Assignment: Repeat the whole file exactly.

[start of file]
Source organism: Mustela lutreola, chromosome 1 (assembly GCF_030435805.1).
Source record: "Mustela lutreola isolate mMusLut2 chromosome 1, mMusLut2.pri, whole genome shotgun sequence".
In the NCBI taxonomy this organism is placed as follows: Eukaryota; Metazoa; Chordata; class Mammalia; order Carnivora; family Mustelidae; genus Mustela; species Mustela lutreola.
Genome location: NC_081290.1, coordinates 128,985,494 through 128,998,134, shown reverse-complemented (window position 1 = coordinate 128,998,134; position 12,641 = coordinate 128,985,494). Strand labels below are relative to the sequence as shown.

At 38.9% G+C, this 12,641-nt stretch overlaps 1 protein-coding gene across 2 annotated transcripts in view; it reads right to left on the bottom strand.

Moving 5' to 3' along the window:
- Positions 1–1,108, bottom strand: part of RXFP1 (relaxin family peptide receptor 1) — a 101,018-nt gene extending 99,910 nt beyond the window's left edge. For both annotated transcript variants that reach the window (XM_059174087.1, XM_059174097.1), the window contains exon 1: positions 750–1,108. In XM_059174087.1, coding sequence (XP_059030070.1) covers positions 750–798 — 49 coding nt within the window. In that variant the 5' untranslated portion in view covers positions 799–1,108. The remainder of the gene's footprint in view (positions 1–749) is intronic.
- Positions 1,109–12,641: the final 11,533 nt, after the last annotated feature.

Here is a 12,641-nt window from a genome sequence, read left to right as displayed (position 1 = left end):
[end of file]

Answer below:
Source organism: Mustela lutreola, chromosome 1 (assembly GCF_030435805.1).
Source record: "Mustela lutreola isolate mMusLut2 chromosome 1, mMusLut2.pri, whole genome shotgun sequence".
In the NCBI taxonomy this organism is placed as follows: Eukaryota; Metazoa; Chordata; class Mammalia; order Carnivora; family Mustelidae; genus Mustela; species Mustela lutreola.
Genome location: NC_081290.1, coordinates 128,985,494 through 128,998,134, shown reverse-complemented (window position 1 = coordinate 128,998,134; position 12,641 = coordinate 128,985,494). Strand labels below are relative to the sequence as shown.

At 38.9% G+C, this 12,641-nt stretch overlaps 1 protein-coding gene across 2 annotated transcripts in view; it reads right to left on the bottom strand.

Moving 5' to 3' along the window:
- Positions 1–1,108, bottom strand: part of RXFP1 (relaxin family peptide receptor 1) — a 101,018-nt gene extending 99,910 nt beyond the window's left edge. For both annotated transcript variants that reach the window (XM_059174087.1, XM_059174097.1), the window contains exon 1: positions 750–1,108. In XM_059174087.1, coding sequence (XP_059030070.1) covers positions 750–798 — 49 coding nt within the window. In that variant the 5' untranslated portion in view covers positions 799–1,108. The remainder of the gene's footprint in view (positions 1–749) is intronic.
- Positions 1,109–12,641: the final 11,533 nt, after the last annotated feature.

Here is a 12,641-nt window from a genome sequence, read left to right as displayed (position 1 = left end):